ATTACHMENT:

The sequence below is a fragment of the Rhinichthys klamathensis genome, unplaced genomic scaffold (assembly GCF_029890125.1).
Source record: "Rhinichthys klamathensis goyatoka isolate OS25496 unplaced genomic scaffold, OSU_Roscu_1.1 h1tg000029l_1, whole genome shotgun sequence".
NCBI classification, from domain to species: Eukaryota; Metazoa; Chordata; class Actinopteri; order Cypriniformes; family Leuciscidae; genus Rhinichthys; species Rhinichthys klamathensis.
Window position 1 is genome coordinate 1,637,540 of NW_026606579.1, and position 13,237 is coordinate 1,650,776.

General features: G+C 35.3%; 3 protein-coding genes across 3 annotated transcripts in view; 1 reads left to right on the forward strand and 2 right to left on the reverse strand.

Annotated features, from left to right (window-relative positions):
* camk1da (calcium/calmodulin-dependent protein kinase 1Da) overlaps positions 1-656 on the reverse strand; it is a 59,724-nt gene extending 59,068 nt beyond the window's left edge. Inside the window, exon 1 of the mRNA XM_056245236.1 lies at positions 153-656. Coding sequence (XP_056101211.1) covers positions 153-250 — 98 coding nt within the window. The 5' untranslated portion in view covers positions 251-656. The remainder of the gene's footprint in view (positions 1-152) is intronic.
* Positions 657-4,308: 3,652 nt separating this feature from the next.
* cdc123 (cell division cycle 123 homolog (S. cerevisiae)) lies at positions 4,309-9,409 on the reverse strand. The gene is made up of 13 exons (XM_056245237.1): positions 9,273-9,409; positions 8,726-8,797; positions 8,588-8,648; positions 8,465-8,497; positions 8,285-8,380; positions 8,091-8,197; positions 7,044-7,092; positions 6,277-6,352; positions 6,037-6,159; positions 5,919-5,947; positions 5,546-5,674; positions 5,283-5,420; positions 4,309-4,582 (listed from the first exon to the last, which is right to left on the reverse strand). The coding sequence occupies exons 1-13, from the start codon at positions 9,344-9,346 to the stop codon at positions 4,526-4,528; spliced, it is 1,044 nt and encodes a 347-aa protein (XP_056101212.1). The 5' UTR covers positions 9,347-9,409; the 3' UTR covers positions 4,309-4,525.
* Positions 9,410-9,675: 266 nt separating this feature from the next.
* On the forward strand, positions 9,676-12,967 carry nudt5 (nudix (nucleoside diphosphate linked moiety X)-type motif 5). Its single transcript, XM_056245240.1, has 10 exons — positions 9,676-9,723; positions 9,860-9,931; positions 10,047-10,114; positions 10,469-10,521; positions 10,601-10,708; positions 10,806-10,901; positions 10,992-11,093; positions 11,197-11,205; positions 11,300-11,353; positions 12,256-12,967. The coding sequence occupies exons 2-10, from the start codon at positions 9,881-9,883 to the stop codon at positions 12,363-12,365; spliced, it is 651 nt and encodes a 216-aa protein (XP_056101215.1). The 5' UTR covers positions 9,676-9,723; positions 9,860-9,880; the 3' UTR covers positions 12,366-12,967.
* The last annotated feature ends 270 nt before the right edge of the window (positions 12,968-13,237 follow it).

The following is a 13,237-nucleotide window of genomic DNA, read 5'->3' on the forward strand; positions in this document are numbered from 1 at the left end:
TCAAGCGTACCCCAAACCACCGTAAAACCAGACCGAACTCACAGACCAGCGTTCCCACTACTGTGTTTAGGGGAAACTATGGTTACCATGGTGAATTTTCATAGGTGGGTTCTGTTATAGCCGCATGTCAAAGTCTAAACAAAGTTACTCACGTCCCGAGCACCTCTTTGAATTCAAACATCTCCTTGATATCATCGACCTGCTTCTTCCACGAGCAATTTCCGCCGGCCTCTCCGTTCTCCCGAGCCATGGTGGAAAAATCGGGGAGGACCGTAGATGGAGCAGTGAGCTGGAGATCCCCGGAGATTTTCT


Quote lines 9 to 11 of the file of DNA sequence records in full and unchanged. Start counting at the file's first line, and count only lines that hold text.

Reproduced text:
* cdc123 (cell division cycle 123 homolog (S. cerevisiae)) lies at positions 4,309-9,409 on the reverse strand. The gene is made up of 13 exons (XM_056245237.1): positions 9,273-9,409; positions 8,726-8,797; positions 8,588-8,648; positions 8,465-8,497; positions 8,285-8,380; positions 8,091-8,197; positions 7,044-7,092; positions 6,277-6,352; positions 6,037-6,159; positions 5,919-5,947; positions 5,546-5,674; positions 5,283-5,420; positions 4,309-4,582 (listed from the first exon to the last, which is right to left on the reverse strand). The coding sequence occupies exons 1-13, from the start codon at positions 9,344-9,346 to the stop codon at positions 4,526-4,528; spliced, it is 1,044 nt and encodes a 347-aa protein (XP_056101212.1). The 5' UTR covers positions 9,347-9,409; the 3' UTR covers positions 4,309-4,525.
* Positions 9,410-9,675: 266 nt separating this feature from the next.
* On the forward strand, positions 9,676-12,967 carry nudt5 (nudix (nucleoside diphosphate linked moiety X)-type motif 5). Its single transcript, XM_056245240.1, has 10 exons — positions 9,676-9,723; positions 9,860-9,931; positions 10,047-10,114; positions 10,469-10,521; positions 10,601-10,708; positions 10,806-10,901; positions 10,992-11,093; positions 11,197-11,205; positions 11,300-11,353; positions 12,256-12,967. The coding sequence occupies exons 2-10, from the start codon at positions 9,881-9,883 to the stop codon at positions 12,363-12,365; spliced, it is 651 nt and encodes a 216-aa protein (XP_056101215.1). The 5' UTR covers positions 9,676-9,723; positions 9,860-9,880; the 3' UTR covers positions 12,366-12,967.